Chinese energy giant CEFC China Energy's chairman has been probed for suspected economic crimes

  • The chairman of China's CEFC China Energy, the private firm that has agreed to buy a nearly $10 billion stake in Russian oil major Rosneft, has been investigated for suspected economic crimes, according to a source.
  • The privately held Chinese firm, focused on energy and other investments abroad, has emerged from a role as niche fuel trader to become a rapidly growing oil and finance conglomerate, with assets across the world and an ambition to become one of China's energy giants.

The chairman of China's CEFC China Energy, the private firm that has agreed to buy a nearly $10 billion stake in Russian oil major Rosneft, has been investigated for suspected economic crimes, a person with direct knowledge of the matter said.

The source said Ye Jianming was taken in for questioning this year, without saying which authorities were involved nor whether the probe was continuing. The person declined to be identified because of the sensitivity of the matter.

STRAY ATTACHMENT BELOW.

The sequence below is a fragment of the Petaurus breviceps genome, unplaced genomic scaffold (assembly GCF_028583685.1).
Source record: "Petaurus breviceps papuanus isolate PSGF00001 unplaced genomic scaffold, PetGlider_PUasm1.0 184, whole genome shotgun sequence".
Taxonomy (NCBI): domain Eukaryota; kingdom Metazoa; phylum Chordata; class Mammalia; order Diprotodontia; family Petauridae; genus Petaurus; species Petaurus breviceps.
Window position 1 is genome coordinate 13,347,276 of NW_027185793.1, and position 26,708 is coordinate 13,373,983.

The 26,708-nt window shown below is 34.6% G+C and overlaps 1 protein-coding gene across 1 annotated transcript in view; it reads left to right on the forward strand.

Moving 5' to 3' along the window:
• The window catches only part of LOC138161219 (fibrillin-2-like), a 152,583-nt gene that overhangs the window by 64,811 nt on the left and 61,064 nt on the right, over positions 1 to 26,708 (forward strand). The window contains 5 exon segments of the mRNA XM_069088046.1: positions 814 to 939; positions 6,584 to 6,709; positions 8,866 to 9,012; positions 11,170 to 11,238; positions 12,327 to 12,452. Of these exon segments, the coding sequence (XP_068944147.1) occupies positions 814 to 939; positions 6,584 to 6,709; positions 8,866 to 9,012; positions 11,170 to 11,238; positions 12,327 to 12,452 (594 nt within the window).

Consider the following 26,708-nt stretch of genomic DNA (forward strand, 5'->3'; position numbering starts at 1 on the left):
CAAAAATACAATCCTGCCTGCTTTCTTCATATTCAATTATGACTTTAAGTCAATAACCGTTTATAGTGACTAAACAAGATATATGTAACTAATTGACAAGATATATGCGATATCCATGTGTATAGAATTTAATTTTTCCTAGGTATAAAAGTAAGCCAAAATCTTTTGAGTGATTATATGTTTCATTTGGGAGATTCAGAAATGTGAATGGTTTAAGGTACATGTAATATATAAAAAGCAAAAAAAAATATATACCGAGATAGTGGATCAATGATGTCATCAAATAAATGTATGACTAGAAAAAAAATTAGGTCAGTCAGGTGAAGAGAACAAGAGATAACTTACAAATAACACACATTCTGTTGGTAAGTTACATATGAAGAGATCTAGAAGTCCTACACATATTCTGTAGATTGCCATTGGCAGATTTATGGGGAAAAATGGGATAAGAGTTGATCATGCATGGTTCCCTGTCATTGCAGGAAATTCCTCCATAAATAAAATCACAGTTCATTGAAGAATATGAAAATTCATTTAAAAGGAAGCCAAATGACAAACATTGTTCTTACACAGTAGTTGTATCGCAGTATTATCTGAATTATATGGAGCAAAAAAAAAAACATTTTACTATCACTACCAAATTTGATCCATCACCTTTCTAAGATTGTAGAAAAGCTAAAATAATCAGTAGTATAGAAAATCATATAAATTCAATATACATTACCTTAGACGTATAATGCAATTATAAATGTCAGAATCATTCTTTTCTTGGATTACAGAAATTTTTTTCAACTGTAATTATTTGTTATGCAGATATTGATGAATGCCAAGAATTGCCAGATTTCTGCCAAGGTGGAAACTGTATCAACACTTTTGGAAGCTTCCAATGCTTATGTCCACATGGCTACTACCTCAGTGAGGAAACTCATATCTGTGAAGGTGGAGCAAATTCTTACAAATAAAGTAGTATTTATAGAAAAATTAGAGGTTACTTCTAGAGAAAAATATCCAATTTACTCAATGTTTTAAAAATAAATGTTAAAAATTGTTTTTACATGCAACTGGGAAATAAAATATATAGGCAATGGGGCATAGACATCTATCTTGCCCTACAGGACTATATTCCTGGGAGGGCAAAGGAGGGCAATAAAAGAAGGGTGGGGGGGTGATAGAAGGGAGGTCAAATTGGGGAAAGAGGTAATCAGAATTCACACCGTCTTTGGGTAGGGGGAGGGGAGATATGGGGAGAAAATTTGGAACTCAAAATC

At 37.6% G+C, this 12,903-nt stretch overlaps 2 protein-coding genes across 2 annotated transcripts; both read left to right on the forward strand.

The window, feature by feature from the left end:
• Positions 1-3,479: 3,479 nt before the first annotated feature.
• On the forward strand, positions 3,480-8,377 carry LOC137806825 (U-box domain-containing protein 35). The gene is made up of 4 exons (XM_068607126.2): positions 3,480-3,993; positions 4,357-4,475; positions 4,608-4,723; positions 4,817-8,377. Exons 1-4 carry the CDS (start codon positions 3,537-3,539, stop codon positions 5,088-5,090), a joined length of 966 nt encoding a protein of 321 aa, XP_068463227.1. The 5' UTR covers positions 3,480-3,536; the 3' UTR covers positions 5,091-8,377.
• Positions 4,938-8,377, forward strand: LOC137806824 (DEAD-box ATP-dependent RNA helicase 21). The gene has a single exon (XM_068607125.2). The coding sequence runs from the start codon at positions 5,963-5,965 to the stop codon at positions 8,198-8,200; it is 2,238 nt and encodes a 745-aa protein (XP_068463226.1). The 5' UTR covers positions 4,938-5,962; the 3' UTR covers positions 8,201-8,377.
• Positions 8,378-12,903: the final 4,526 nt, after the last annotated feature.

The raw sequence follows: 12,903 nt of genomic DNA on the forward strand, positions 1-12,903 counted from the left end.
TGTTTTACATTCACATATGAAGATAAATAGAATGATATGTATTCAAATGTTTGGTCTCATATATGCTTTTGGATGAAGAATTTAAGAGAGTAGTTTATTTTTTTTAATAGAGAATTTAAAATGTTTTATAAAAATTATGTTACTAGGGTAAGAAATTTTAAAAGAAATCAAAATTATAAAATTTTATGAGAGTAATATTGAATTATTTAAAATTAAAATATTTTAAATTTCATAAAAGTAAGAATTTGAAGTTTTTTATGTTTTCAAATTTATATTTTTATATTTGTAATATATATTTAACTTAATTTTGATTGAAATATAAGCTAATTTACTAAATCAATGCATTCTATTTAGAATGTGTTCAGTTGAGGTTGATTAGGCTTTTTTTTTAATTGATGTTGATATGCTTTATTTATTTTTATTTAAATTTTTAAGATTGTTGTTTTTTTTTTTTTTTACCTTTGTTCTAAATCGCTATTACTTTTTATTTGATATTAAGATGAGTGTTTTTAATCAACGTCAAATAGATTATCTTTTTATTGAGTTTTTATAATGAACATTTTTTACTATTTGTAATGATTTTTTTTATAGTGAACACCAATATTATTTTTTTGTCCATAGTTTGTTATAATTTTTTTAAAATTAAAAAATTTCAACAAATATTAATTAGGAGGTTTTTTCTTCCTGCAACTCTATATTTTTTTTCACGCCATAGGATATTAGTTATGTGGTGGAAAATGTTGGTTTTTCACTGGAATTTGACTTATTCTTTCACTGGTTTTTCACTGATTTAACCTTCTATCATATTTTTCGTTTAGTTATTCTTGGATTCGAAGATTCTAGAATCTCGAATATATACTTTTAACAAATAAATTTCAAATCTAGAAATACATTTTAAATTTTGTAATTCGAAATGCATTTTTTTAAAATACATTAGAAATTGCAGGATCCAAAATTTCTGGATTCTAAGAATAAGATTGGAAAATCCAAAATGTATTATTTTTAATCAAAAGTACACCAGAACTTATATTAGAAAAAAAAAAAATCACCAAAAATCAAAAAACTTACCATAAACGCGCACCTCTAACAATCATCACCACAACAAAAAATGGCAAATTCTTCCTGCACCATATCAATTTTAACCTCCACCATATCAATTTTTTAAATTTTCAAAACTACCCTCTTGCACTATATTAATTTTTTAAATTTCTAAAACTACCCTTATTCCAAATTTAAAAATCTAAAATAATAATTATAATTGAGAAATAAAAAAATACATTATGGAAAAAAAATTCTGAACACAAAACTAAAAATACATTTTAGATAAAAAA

Employees close a valve of a pipe at a PetroChina refinery in Lanzhou, Gansu province.
Stringer | Reuters
Employees close a valve of a pipe at a PetroChina refinery in Lanzhou, Gansu province.

The privately held Chinese firm, focused on energy and other investments abroad, has emerged from a role as niche fuel trader to become a rapidly growing oil and finance conglomerate, with assets across the world and an ambition to become one of China's energy giants. It agreed in September to buy a 14.16 percent stake in Rosneft for $9.1 billion.

CEFC China Energy did not respond to requests for comment on the probe into Ye, reported earlier on Thursday by Chinese magazine Caixin without citing sources.

Shares in the firm's listed subsidiary CEFC Anhui International Holding slumped as much as 10 percent, the maximum allowed, to their lowest since Sept. 2014, on the report.